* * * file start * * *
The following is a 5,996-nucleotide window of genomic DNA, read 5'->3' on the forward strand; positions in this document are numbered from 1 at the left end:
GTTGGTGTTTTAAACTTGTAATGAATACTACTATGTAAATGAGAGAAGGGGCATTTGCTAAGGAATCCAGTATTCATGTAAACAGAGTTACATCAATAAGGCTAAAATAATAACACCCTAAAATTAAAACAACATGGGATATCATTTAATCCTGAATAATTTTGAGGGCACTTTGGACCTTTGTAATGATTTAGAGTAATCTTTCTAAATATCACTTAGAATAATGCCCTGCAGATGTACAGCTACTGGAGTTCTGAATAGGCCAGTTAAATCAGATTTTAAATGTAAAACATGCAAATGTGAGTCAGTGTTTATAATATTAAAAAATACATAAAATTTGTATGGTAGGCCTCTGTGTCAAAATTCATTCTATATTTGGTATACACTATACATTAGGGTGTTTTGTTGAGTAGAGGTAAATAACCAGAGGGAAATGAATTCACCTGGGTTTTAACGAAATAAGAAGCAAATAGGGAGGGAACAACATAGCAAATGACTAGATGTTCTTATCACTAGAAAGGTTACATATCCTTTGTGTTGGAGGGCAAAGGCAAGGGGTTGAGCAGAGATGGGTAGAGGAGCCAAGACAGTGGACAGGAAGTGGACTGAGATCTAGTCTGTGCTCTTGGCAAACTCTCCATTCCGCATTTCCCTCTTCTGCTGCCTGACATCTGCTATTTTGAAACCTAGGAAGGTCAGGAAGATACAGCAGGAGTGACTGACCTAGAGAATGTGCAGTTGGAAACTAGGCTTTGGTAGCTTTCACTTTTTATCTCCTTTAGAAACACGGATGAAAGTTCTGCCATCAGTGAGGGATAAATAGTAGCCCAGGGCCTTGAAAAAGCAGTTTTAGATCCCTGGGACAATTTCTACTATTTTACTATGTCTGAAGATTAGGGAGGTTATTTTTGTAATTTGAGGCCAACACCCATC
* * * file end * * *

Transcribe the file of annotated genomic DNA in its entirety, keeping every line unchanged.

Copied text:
The following is a 5,996-nucleotide window of genomic DNA, read 5'->3' on the forward strand; positions in this document are numbered from 1 at the left end:
GTTGGTGTTTTAAACTTGTAATGAATACTACTATGTAAATGAGAGAAGGGGCATTTGCTAAGGAATCCAGTATTCATGTAAACAGAGTTACATCAATAAGGCTAAAATAATAACACCCTAAAATTAAAACAACATGGGATATCATTTAATCCTGAATAATTTTGAGGGCACTTTGGACCTTTGTAATGATTTAGAGTAATCTTTCTAAATATCACTTAGAATAATGCCCTGCAGATGTACAGCTACTGGAGTTCTGAATAGGCCAGTTAAATCAGATTTTAAATGTAAAACATGCAAATGTGAGTCAGTGTTTATAATATTAAAAAATACATAAAATTTGTATGGTAGGCCTCTGTGTCAAAATTCATTCTATATTTGGTATACACTATACATTAGGGTGTTTTGTTGAGTAGAGGTAAATAACCAGAGGGAAATGAATTCACCTGGGTTTTAACGAAATAAGAAGCAAATAGGGAGGGAACAACATAGCAAATGACTAGATGTTCTTATCACTAGAAAGGTTACATATCCTTTGTGTTGGAGGGCAAAGGCAAGGGGTTGAGCAGAGATGGGTAGAGGAGCCAAGACAGTGGACAGGAAGTGGACTGAGATCTAGTCTGTGCTCTTGGCAAACTCTCCATTCCGCATTTCCCTCTTCTGCTGCCTGACATCTGCTATTTTGAAACCTAGGAAGGTCAGGAAGATACAGCAGGAGTGACTGACCTAGAGAATGTGCAGTTGGAAACTAGGCTTTGGTAGCTTTCACTTTTTATCTCCTTTAGAAACACGGATGAAAGTTCTGCCATCAGTGAGGGATAAATAGTAGCCCAGGGCCTTGAAAAAGCAGTTTTAGATCCCTGGGACAATTTCTACTATTTTACTATGTCTGAAGATTAGGGAGGTTATTTTTGTAATTTGAGGCCAACACCCATC